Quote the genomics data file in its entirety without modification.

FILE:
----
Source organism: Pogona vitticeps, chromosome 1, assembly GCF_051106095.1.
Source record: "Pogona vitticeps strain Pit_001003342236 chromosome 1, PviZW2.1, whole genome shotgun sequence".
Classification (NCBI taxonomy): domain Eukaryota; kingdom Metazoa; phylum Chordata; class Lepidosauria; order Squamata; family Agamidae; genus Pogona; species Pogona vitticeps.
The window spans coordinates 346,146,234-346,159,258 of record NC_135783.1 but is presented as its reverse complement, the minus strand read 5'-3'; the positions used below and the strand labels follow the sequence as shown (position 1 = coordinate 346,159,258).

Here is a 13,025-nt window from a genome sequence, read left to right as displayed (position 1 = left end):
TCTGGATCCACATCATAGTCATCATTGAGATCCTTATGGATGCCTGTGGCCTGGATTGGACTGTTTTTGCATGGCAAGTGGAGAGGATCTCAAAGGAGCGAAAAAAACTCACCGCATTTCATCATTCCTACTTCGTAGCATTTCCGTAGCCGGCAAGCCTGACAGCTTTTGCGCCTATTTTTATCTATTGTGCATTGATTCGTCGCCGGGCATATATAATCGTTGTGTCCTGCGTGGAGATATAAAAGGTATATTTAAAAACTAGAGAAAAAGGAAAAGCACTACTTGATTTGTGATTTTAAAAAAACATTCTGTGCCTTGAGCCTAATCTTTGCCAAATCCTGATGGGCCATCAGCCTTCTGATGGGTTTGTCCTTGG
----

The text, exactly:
Source organism: Pogona vitticeps, chromosome 1, assembly GCF_051106095.1.
Source record: "Pogona vitticeps strain Pit_001003342236 chromosome 1, PviZW2.1, whole genome shotgun sequence".
Classification (NCBI taxonomy): domain Eukaryota; kingdom Metazoa; phylum Chordata; class Lepidosauria; order Squamata; family Agamidae; genus Pogona; species Pogona vitticeps.
The window spans coordinates 346,146,234-346,159,258 of record NC_135783.1 but is presented as its reverse complement, the minus strand read 5'-3'; the positions used below and the strand labels follow the sequence as shown (position 1 = coordinate 346,159,258).

Here is a 13,025-nt window from a genome sequence, read left to right as displayed (position 1 = left end):
TCTGGATCCACATCATAGTCATCATTGAGATCCTTATGGATGCCTGTGGCCTGGATTGGACTGTTTTTGCATGGCAAGTGGAGAGGATCTCAAAGGAGCGAAAAAAACTCACCGCATTTCATCATTCCTACTTCGTAGCATTTCCGTAGCCGGCAAGCCTGACAGCTTTTGCGCCTATTTTTATCTATTGTGCATTGATTCGTCGCCGGGCATATATAATCGTTGTGTCCTGCGTGGAGATATAAAAGGTATATTTAAAAACTAGAGAAAAAGGAAAAGCACTACTTGATTTGTGATTTTAAAAAAACATTCTGTGCCTTGAGCCTAATCTTTGCCAAATCCTGATGGGCCATCAGCCTTCTGATGGGTTTGTCCTTGG